There follows a guest post by Dr. Clare Craig, a Diagnostic Pathologist and Co-Chair of HART.
After offering the Judicial Review every excuse to not release the data on deaths in 15-19 males, the ONS has produced a report and a paper detailing deaths of the young after vaccination. The conclusion of both is simply that: “There is no evidence of an association between COVID-19 vaccination and an increased risk of death in young people.” Taking a closer look, it is very hard to agree with that conclusion.
An increase in deaths cannot be shown without having a number to compare it to, namely the number of deaths that would be expected to occur in the same time period normally. Comparing deaths in the vaccinated to the unvaccinated population introduces bias and the ONS avoided this. Hypothetically, comparing the period before and after vaccination would be ideal. However, no one is vaccinated after dying and you would need to know which people who died would have been vaccinated if they had survived, which is impossible to know. The ONS opted to compare the six week period after vaccination with the period seven to 12 weeks after vaccination for 12-29 year-olds. The idea being that after a period of time has passed the number of deaths will settle back to baseline levels. They did not justify this choice of time frame. It appears to have been entirely arbitrary.
In the supplementary material they published how many deaths occurred each week from the week of vaccination (see figure 1 below). The vertical dotted line shows 12 weeks after vaccination. It is striking that weekly reported deaths halve between week 12 and week 13 after vaccination. The ONS ignored the period after 12 weeks.
There is a clear falling off of deaths over time. Part of this is a reporting lag. The ONS only has data on registered deaths. In the 15-29 year-old age group, 57% of deaths are not from natural causes and a proportion of those that are natural will also be unexpected. All such deaths are referred to the coroner for investigation. Such investigation may take only weeks but can take months or even years. Referrals to the coroner would result in under-reporting of the total deaths for more recent weeks. It is also likely that the lower rates of death in the week after vaccination are due to deaths being referred to the coroner as they occurred within a week of vaccination and all deaths where a drug is suspected to have contributed must be referred. Ultimately, any conclusions about deaths from the registered death data must come with the enormous caveat that all deaths where there was a concern of a vaccine effect will not be included in the data. No-one knows how many deaths there are that have been referred to the coroner.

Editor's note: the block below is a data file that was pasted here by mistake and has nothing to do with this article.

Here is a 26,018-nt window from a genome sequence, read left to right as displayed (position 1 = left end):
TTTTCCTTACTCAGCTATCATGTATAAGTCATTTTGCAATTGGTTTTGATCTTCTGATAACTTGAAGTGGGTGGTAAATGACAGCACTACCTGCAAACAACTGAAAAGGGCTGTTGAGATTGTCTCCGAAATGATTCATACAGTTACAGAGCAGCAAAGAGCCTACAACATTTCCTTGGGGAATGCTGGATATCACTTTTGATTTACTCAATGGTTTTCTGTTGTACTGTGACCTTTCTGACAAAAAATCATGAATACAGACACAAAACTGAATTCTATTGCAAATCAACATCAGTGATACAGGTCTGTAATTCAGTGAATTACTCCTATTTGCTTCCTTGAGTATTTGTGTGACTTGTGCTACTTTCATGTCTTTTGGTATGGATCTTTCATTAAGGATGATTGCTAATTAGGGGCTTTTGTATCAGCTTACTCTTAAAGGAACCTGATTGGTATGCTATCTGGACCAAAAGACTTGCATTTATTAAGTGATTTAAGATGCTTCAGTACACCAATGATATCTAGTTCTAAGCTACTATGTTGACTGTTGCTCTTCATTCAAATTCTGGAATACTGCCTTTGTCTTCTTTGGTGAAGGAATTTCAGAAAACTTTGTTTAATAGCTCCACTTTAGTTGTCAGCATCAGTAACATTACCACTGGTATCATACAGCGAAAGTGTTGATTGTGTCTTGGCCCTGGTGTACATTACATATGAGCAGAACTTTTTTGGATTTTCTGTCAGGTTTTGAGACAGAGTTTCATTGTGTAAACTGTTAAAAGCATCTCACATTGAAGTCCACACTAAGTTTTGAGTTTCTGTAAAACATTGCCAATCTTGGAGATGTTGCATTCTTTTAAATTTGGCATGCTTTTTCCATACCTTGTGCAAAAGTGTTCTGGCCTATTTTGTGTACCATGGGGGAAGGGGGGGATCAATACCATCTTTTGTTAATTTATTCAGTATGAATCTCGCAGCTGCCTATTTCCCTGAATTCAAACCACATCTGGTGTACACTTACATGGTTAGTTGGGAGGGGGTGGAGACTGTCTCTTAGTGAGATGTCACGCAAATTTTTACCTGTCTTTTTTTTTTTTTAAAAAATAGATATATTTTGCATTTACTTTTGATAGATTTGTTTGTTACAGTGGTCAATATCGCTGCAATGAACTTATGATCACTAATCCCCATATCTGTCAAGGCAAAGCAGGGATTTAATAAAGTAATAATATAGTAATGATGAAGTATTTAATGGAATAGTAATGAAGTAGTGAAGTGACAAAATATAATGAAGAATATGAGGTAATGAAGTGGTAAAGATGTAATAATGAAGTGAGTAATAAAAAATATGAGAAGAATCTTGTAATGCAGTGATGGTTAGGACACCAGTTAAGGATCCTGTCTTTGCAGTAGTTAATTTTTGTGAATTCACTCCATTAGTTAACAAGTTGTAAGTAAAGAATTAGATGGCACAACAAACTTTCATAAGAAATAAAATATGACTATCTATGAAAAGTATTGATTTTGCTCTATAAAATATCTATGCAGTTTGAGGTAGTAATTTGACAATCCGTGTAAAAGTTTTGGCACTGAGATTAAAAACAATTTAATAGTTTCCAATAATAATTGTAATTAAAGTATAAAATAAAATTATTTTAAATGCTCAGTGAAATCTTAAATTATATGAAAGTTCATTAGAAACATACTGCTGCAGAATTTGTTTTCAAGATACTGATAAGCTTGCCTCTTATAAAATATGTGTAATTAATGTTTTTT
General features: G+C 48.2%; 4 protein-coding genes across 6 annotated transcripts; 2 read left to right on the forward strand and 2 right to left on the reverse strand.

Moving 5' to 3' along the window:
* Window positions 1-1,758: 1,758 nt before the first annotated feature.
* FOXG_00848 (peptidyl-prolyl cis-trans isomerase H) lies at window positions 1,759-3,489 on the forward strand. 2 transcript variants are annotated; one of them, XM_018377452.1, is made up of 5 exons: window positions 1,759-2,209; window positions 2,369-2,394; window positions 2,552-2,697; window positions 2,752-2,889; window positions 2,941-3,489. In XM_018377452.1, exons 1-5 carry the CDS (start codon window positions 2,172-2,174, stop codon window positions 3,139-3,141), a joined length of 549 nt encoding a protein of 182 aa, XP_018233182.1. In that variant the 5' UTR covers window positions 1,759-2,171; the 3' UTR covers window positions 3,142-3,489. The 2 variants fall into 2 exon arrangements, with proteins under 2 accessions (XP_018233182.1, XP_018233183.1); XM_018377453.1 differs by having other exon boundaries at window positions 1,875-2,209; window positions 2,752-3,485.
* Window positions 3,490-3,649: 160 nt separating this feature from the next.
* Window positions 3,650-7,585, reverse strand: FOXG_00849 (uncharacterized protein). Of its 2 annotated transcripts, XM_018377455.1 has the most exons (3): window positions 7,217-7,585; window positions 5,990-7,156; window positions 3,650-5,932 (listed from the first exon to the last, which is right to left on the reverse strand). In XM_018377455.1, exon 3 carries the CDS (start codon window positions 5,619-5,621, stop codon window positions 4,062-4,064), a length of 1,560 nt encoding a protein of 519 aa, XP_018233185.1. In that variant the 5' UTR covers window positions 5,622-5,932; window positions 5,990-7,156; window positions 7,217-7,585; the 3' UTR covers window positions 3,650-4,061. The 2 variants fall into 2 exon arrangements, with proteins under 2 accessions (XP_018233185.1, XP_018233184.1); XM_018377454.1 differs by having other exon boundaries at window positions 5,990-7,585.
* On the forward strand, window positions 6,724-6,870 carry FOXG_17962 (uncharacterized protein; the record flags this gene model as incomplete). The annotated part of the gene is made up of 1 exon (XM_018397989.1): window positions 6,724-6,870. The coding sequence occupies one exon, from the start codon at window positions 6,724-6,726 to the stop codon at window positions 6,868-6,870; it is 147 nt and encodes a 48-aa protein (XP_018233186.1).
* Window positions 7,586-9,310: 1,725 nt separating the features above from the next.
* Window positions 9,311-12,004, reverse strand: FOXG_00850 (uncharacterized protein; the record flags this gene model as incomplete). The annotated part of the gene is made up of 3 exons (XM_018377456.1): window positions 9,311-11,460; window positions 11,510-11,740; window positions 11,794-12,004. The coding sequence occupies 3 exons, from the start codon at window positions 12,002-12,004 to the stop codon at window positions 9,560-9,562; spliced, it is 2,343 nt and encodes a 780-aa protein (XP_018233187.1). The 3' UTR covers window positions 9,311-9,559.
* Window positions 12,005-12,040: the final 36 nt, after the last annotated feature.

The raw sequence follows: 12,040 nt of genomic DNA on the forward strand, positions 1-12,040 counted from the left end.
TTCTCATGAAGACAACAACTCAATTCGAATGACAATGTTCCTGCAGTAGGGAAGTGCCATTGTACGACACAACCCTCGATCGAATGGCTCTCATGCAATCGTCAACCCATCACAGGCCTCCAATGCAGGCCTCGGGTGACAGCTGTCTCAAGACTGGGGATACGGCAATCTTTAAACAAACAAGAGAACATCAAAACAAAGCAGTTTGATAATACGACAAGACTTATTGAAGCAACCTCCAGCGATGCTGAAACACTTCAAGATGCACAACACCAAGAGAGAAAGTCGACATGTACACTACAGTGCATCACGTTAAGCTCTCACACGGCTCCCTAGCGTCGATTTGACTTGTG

The ONS argues that the reason death numbers in the first week after vaccination are half the expected levels is due to a ‘healthy vaccinee’ effect. By this they mean that people who are about to die would have chosen not to be vaccinated, resulting in the vaccinated population having a lower than expected mortality rate. Trying to defend that position really stretches credulity. The number of deaths in the second week after vaccination is much closer to expected levels. Why did those who were destined to die in two weeks still take the vaccine but those with only a week left did not? If they were sick how did they know how long they had left? If the majority of deaths in this age group are unnatural or unexpected how could they be predicted?